Darlinghurst Road is crying out for protection. Photo: John Moyle

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BY JOHN MOYLE

 

Responding to a Development Application (DA) lodged late last year by developer Iris Capital to demolish almost an entire block of Darlinghurst Road and build an imposing wall of blandness, the City of Sydney has quickly responded with a draft Development Control Plan (DCP) for the area.

After a response not seen since the 1970s Victoria Street Green Bans, the community fired back with more than 500 objections to the proposed development, which would have turned most of the Bourbon and Empire Hotel sites into apartments.

A rally and12,500 change.org signatures later, Iris Capital withdrew the DA, with the promise the group would reconsider and resubmit.

“Our changes will make sure any new development in the area respects the edgy, historic and iconic characteristics of Kings Cross,” Lord Mayor Clover Moore, City of Sydney said. The 573 page Development Control Plan was released last week and residents have until 23rd October to respond, but to date there is little awareness of the document’s existence. “I don’t think that there is enough time for community engagement on this and it needs more time,” said Sue Hanley of community group Concerned Citizens. “There is no engagement on Potts Pointers (a local Facebook site with over 3,500 members), and I don’t think people understand it and there needs to be a lot more work on raising awareness of what it is about.”

Local heritage expert Andrew Woodhouse said that though the draft DCP has problems with its consistency and clarity “we have to get all these new rules in place and regulations up front and stamped before the next DA is lodged”. Peter Annan, an urban designer with 50 years’ experience working in Woolloomooloo, the CBD, Pyrmont and other urban centres, sees it as a “guideline for the developer in this area”.

“Its intent is to regulate and control the development of the block and what it sets out is very prescriptive and a detailed set of conditions that will make it very difficult for the developer.”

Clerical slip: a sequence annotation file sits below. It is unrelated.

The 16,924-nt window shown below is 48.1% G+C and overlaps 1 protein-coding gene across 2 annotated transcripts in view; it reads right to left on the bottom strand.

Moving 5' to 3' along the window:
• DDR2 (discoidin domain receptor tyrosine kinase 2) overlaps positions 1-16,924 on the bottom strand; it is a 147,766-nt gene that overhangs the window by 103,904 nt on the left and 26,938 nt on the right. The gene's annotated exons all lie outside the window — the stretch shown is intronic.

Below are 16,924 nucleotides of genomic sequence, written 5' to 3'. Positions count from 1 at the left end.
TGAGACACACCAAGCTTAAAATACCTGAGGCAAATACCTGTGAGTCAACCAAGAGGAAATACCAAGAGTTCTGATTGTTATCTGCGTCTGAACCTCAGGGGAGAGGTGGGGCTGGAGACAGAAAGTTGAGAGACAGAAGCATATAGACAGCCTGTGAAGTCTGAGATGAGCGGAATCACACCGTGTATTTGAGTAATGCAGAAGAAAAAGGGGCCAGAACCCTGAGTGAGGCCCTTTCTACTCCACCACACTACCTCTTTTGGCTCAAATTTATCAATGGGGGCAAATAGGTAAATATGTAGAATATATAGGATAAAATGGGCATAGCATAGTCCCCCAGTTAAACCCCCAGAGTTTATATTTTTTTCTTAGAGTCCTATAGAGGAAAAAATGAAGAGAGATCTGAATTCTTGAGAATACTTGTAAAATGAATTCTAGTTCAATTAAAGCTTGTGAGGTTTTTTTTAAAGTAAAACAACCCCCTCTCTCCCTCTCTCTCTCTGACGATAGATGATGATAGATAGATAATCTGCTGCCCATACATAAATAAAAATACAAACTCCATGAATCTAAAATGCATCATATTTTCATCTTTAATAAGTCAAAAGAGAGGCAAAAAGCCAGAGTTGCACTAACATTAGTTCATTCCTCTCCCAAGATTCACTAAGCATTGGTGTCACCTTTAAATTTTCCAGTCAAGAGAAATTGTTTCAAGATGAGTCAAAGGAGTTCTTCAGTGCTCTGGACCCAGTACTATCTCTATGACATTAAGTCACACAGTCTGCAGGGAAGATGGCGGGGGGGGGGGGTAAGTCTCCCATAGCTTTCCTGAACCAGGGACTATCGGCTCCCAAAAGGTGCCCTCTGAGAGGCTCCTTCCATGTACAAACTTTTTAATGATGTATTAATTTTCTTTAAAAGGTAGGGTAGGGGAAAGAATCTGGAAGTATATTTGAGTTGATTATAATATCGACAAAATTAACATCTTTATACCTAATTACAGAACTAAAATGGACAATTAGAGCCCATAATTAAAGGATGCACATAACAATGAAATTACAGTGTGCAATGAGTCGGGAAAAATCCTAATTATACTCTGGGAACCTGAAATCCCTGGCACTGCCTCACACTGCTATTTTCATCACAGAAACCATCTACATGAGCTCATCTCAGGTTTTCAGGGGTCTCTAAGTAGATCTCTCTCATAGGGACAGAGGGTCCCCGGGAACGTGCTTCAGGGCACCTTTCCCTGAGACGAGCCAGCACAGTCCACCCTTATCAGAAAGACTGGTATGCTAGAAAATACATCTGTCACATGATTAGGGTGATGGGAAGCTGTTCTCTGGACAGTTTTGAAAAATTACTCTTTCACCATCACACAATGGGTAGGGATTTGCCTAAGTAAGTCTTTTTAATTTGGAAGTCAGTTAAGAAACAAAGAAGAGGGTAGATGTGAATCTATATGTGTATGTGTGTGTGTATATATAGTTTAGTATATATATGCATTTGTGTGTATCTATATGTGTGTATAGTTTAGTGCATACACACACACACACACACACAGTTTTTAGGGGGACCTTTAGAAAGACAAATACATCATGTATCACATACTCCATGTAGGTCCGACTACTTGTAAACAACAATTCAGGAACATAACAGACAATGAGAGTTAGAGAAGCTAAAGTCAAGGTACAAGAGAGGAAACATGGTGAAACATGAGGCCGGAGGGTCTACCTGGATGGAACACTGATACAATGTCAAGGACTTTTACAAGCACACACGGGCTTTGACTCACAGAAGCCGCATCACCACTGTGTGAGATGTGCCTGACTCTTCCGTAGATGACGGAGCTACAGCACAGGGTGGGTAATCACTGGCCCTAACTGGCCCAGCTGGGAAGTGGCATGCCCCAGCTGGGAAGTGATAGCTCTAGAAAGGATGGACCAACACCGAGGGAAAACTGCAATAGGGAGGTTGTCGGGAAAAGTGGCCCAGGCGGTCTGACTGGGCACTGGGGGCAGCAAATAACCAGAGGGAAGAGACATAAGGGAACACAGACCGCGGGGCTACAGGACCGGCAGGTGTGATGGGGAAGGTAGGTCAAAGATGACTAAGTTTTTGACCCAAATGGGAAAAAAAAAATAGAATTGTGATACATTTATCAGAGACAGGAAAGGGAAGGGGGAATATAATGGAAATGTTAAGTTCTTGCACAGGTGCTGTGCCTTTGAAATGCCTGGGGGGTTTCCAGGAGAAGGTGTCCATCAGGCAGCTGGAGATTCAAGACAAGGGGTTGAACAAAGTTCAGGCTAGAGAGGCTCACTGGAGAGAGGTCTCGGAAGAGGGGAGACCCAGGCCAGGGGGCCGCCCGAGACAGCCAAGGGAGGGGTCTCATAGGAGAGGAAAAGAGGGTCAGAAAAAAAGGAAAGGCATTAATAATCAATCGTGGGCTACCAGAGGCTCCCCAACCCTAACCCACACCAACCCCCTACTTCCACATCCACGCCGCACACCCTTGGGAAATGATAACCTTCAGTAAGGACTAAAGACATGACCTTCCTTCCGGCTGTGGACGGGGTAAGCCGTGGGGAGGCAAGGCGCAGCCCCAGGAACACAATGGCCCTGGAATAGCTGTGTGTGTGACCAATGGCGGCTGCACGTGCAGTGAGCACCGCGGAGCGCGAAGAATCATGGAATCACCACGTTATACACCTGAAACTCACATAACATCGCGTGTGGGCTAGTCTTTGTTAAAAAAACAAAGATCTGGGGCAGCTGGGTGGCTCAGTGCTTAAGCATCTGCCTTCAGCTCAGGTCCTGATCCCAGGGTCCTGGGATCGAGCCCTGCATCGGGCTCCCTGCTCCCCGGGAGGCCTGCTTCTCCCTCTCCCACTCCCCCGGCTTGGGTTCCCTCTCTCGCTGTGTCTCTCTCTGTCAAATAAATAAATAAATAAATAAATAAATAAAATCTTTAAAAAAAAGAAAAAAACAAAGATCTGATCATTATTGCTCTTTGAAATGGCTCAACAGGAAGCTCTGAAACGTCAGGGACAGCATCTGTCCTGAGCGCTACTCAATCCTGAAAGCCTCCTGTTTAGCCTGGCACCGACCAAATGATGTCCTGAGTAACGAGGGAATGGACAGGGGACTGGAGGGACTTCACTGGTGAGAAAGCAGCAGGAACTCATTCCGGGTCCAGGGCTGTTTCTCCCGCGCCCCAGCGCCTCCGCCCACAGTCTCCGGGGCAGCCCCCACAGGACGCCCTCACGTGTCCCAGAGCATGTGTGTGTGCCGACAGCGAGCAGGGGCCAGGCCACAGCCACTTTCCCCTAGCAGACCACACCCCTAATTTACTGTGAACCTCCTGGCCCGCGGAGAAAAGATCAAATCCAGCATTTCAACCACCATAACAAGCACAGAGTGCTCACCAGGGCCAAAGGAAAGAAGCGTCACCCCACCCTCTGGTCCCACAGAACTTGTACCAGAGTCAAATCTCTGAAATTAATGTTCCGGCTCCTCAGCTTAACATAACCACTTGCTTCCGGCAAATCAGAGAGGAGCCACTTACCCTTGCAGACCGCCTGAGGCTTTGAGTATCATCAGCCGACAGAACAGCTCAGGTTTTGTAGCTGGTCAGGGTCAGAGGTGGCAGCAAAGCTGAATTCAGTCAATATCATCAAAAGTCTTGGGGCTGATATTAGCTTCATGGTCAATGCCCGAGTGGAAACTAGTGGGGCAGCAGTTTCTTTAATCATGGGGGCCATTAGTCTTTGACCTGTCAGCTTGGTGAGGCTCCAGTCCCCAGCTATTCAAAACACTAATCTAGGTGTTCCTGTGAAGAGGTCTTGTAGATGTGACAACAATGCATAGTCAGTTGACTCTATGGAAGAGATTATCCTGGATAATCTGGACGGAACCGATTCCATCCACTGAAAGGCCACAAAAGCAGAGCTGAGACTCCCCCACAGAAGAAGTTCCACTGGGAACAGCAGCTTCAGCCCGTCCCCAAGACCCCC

A City of Sydney spokesperson said that the City’s Design Advisory Panel recommended that “a heritage study was needed to provide a better understanding of the heritage values of the Bourbon development site and more specific guidance to inform the preparation of proposed planning controls”.

The Lord Mayor said, “We will be recommending any new development set aside 50 per cent of its floor space for non-residential uses and we’ll be pursuing heritage listings for Kingsley Hall and the facade of the Bourbon, as well as asking that future development of the Empire Hotel recognises its social history as the home of the infamous 1960s nightclub, Les Girls”.

“It is unclear to what extent the Bourbon will be saved as Council says various things such as ‘there will be a stepped 8m set back behind the exisiting wall,’ and then the proposed DCP…for the Bourbon…encouraged a minimum set back…of 6m,” Andrew Woodhouse said. As for the Empire Hotel site the proposal allows the building to be redeveloped provided any new development takes into account the site’s history and social connections.

Does this mean that a bustier cast in bronze and exhibited in one of its bars will suffice? Kingsley Hall is a 1931 Emil Sodersten apartment building built in 1931 and is one of the finest examples of art deco architecture in the area.

It is at the corner of the development site, and the building and its inhabitants would be severely impacted by any demolition and building works. “I’ve got to give recommendation to the Council for the work that they have done and it’s good to see Kingsley Hall get a heritage listing as it is a very important building,” Kingsley Hall resident Dr Martin Denny said.

“But they keep saying that they are going to increase the height of the chemist shop next door to seven floors which means that views and the light of people living here will disappear.” “The illustrations show a massive cantilevered four-storey building above the site with the same footprint as the current building which increase from three to seven stories with the click of a mouse,” Andrew Woodhouse said.

Given none of the community members who made submissions to the DA, the 76 who attended the City of Sydney meeting nor any of 252 who took part in the survey were notified that the draft DCP was released, the feeling among locals is that the City of Sydney is easing the way for another DA. “What the Council is saying that the development can go ahead but with a certain number of restrictions,” Dr Denny said.

If anything the draft DCP will polarise the community with those who will be satisfied that a couple of white arches will be preserved on the Bourbon site at one end, and those who believe any development on the site will wreck the entire neighbourhood, at the other.

“I don’t think people want the development, they want improvements and we have to accept the fact that these are not developers, they are not seeking to improve the public domain, they are only seeking to improve their hip pocket,” Andrew Woodhouse said.

The draft DCP can be found at the City of Sydney website.